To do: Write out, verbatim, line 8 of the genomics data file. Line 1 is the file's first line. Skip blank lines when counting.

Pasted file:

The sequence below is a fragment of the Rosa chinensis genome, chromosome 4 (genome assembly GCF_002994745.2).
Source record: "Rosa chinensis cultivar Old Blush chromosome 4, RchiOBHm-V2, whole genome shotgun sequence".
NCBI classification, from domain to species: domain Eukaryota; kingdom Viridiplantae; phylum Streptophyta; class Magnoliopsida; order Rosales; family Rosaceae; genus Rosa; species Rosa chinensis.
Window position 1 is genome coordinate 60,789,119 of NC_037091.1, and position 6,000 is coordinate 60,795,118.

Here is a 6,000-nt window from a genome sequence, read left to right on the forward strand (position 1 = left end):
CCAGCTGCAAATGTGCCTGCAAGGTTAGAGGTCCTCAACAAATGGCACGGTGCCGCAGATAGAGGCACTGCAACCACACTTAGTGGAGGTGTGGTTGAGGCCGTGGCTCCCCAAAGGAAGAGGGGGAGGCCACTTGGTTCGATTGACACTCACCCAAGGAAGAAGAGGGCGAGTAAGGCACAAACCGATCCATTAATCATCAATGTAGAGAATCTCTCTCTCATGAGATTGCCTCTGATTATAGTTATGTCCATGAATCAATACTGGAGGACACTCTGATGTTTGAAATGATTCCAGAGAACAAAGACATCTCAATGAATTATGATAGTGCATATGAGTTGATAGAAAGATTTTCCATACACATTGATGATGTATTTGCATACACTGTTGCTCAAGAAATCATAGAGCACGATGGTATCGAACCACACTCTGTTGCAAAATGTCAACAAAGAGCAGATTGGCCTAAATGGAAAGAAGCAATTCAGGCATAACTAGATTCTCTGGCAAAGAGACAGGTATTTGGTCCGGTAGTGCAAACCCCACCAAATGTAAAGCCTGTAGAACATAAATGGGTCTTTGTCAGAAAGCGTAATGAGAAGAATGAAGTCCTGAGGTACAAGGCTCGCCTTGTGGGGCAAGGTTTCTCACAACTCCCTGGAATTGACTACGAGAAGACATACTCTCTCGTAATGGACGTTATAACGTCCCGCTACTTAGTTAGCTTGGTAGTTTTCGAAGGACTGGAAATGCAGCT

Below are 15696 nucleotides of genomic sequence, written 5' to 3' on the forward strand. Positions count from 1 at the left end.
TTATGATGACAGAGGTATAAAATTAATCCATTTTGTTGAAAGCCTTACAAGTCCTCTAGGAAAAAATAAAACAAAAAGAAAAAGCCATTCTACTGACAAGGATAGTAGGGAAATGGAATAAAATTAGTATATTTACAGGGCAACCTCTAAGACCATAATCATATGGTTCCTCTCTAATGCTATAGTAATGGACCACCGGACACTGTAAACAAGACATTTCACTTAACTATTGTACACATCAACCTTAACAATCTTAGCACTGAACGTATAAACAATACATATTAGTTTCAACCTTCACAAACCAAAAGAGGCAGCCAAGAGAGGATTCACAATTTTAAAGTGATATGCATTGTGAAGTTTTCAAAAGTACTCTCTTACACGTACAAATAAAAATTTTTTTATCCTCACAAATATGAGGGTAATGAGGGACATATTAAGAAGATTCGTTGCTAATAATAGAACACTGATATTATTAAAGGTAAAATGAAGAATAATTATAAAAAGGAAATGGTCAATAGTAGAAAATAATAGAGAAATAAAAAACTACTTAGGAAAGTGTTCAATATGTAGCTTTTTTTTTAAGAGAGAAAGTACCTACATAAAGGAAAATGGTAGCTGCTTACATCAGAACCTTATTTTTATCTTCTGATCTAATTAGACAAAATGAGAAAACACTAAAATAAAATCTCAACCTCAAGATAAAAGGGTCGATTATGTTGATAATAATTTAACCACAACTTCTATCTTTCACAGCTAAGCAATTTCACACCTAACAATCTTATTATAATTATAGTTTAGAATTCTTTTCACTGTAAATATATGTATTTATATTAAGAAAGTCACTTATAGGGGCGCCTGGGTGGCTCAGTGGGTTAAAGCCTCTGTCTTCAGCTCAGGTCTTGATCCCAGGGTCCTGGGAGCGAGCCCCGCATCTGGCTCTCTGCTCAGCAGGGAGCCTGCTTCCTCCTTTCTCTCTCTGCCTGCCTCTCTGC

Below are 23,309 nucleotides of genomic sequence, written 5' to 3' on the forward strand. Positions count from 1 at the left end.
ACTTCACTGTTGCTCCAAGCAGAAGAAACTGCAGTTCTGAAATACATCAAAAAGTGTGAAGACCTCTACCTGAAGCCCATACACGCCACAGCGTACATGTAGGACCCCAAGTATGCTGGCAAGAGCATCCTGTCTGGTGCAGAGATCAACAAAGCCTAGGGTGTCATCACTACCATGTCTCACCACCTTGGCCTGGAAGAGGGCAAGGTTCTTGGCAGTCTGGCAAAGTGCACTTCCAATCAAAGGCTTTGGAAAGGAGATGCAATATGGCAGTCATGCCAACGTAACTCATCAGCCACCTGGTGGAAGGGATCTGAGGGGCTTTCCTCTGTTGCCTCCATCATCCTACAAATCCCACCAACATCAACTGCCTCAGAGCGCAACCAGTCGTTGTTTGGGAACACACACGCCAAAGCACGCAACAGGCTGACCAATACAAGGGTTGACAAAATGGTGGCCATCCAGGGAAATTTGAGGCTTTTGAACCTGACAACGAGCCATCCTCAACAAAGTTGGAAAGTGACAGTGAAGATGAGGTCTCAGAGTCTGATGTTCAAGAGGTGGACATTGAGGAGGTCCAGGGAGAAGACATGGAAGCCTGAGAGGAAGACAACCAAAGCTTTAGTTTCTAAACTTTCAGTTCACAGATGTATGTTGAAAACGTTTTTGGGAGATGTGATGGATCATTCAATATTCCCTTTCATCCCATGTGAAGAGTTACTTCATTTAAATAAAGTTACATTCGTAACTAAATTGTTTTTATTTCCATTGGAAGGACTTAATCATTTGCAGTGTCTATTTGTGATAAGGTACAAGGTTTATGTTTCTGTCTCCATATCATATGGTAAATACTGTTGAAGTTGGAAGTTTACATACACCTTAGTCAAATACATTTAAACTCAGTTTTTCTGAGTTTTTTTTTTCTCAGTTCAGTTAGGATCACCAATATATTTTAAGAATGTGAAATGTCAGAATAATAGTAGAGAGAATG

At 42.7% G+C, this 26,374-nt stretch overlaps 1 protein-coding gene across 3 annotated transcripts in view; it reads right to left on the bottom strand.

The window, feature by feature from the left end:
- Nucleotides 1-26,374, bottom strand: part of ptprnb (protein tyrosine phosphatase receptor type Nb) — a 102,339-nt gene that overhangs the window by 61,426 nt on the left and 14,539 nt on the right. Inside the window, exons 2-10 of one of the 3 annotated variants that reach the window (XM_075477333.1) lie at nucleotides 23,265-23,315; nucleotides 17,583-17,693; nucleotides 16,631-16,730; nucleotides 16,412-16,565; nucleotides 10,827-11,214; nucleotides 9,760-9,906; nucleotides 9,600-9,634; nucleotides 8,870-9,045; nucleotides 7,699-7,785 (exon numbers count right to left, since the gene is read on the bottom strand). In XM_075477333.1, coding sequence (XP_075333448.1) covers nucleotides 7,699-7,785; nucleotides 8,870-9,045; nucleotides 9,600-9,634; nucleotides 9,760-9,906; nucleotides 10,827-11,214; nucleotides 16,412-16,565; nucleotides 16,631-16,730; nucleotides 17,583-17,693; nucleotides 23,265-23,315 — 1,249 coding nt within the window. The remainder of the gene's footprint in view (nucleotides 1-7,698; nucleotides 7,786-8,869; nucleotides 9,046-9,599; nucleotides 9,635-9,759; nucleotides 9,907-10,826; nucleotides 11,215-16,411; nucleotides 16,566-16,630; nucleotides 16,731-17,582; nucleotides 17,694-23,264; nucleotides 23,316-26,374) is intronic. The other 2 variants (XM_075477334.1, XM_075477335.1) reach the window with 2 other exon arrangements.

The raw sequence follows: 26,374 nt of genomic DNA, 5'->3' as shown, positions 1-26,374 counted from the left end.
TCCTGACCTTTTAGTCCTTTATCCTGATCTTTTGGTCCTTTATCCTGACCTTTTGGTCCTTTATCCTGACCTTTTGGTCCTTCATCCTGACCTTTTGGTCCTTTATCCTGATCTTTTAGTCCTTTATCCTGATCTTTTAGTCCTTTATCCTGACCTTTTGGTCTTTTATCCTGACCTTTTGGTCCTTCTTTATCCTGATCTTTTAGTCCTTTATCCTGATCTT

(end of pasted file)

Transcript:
TTATGATGACAGAGGTATAAAATTAATCCATTTTGTTGAAAGCCTTACAAGTCCTCTAGGAAAAAATAAAACAAAAAGAAAAAGCCATTCTACTGACAAGGATAGTAGGGAAATGGAATAAAATTAGTATATTTACAGGGCAACCTCTAAGACCATAATCATATGGTTCCTCTCTAATGCTATAGTAATGGACCACCGGACACTGTAAACAAGACATTTCACTTAACTATTGTACACATCAACCTTAACAATCTTAGCACTGAACGTATAAACAATACATATTAGTTTCAACCTTCACAAACCAAAAGAGGCAGCCAAGAGAGGATTCACAATTTTAAAGTGATATGCATTGTGAAGTTTTCAAAAGTACTCTCTTACACGTACAAATAAAAATTTTTTTATCCTCACAAATATGAGGGTAATGAGGGACATATTAAGAAGATTCGTTGCTAATAATAGAACACTGATATTATTAAAGGTAAAATGAAGAATAATTATAAAAAGGAAATGGTCAATAGTAGAAAATAATAGAGAAATAAAAAACTACTTAGGAAAGTGTTCAATATGTAGCTTTTTTTTTAAGAGAGAAAGTACCTACATAAAGGAAAATGGTAGCTGCTTACATCAGAACCTTATTTTTATCTTCTGATCTAATTAGACAAAATGAGAAAACACTAAAATAAAATCTCAACCTCAAGATAAAAGGGTCGATTATGTTGATAATAATTTAACCACAACTTCTATCTTTCACAGCTAAGCAATTTCACACCTAACAATCTTATTATAATTATAGTTTAGAATTCTTTTCACTGTAAATATATGTATTTATATTAAGAAAGTCACTTATAGGGGCGCCTGGGTGGCTCAGTGGGTTAAAGCCTCTGTCTTCAGCTCAGGTCTTGATCCCAGGGTCCTGGGAGCGAGCCCCGCATCTGGCTCTCTGCTCAGCAGGGAGCCTGCTTCCTCCTTTCTCTCTCTGCCTGCCTCTCTGC